Federalist Project 12

“Federalism” and Federalist 59 – 61

Writing on the eve of the midterm elections, it’s difficult not to read in this installment of Original Meanings and Federalist essays the foretaste of our present discontent. Rakove notes that even as they embraced the intellectual labors of defending and explicating the merits of the still-unratified Constitution, both Madison and Hamilton harbored doubts “that the Convention had in fact solved the dilemma of divided sovereignty in a way that would give the Union the decided advantage over the states” (189). With a handful of congressional districts and senate elections likely to determine the political course of the next two years in Washington, we can see that the founders were not cynical in their concerns. Still, they hoped that “the outbreaks of factious behavior would be safely quarantined within the boundaries of individual states” (190). In the age of aggressive gerrymandering and the Senate’s filibuster, however, we know that’s just not the case.

    The “boundaries of individual states,” much like the boundaries of individual countries in the age of transnational threats and global profits, seem to matter little. And we humbly remember that even a half-million-vote strong plurality did not ensure Al Gore’s victory in 2000 against a statistically insignificant loss in Florida; four years later, a small margin in Ohio resulted in an Electoral College defeat for John Kerry. Individual states can and do matter in shifting the national political climate. The so-called Tea Party movement derives much of its popular enthusiasm and rhetorical arrogance from that very notion.

    Rakove underscores another important conflict in this discussion of “divided sovereignty”: “How would the states be protected in those areas where their authority and that of the Union overlapped, or where these two levels of government competed directly for the loyalties of the people” (193)? We needn’t look far for examples. Some governors have provoked admiration and ire by refusing to accept federal stimulus dollars attached to the American Recovery and Reinvestment Act of 2009. It remains to be seen how these decisions will be rewarded at the ballot box. Other states have filed lawsuits against the federal government for onerous new obligations associated with health care reform. Fed up with congressional gridlock on comprehensive immigration reform and the border patrol’s imperfect record, Arizona launched the most aggressive illegal immigration enforcement policy on record, prompting a lawsuit from the Department of Justice. Meanwhile, undocumented residents fled to Colorado – where the next-most aggressive policy reigns – by the thousands. And as always, California’s debates about gay marriage and the legalization of marijuana, by virtue of the state’s enormous population and status as the world’s seventh largest economy, find influence well beyond state lines. Not much of a “quarantine” indeed.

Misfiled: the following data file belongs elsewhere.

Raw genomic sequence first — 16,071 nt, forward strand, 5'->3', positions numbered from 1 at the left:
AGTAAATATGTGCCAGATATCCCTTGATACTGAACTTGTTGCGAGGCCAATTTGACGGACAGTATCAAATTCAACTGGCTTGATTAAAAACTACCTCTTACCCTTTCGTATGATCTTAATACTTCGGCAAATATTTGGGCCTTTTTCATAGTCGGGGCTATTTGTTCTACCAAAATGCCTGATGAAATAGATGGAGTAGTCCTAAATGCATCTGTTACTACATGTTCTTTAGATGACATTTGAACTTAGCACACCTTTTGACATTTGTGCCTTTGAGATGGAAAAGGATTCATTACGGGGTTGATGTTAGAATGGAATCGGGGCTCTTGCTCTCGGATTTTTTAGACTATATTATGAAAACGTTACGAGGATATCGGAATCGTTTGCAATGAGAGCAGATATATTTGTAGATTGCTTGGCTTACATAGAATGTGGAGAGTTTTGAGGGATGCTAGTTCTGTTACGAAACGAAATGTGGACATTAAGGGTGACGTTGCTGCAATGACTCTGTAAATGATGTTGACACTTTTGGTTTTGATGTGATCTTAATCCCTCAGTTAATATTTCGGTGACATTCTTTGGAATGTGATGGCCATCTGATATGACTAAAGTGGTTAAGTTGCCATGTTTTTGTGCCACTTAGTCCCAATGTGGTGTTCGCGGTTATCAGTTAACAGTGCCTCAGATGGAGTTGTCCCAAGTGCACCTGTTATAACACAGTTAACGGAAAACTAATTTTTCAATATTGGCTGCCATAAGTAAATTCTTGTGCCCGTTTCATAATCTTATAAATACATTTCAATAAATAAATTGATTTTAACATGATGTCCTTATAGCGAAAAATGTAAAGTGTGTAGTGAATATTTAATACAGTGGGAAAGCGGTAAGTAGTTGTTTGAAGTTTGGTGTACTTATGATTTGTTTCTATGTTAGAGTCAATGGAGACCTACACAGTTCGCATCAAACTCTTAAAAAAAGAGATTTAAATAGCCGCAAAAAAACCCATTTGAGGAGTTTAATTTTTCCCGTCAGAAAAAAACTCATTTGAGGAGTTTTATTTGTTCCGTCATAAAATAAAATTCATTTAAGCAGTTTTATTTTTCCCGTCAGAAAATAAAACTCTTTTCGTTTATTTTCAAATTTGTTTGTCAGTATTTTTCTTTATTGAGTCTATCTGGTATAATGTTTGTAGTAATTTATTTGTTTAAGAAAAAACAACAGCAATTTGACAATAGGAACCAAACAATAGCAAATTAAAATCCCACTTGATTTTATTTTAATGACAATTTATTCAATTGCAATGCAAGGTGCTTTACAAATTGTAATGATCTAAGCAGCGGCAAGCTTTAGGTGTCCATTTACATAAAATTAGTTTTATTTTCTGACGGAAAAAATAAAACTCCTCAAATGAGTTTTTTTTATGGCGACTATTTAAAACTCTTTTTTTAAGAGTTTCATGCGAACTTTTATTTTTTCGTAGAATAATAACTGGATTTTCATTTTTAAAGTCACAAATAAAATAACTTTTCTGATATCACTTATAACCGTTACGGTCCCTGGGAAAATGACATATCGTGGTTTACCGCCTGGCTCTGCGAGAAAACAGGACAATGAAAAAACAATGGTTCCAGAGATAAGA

One final note about taxation commands our attention. In a political climate where mainstream politicians debate the minutiae of fair taxes, flat taxes, progressive taxes, hidden taxes, and which ones should be cut and for whom, it’s useful to recall a particular worry shared by the Federalist writers: “[assuring] readers that the national government would rarely invoke its powers of direct taxation but rely instead on customs duties, which were commonly regarded as the most productive and least painful sources of revenue” (194). The current imbroglio concerning whether to extend the Bush-era tax cuts for all Americans or just 98 percent of Americans speaks to the historical narrowness of our political consciousness and ignores the basic inefficiency of income-based taxation, a scheme the founders could scarcely imagine occupying our political obsessions. Neither were they totally innocent of the possibilities inherent in the republican model to devolve toward plutocracy. In Federalist 60, Hamilton asks a poignant question regarding federal authority: “Will it lean in favor of the landed interest, or the moneyed interest, or the mercantile interest, or the manufacturing interest? Or, to speak in the fashionable language of the adversaries to the Constitution, will it court the elevation of the ‘wealthy and the well-born,’ to the exclusion and debasement of the rest of the society” (368)? Given the huge – and thanks to the Citizens United Supreme Court decision, of undisclosed origin – sums of money being channeled into this year’s political campaigns, Hamilton’s anxiety remains as relevant as ever.

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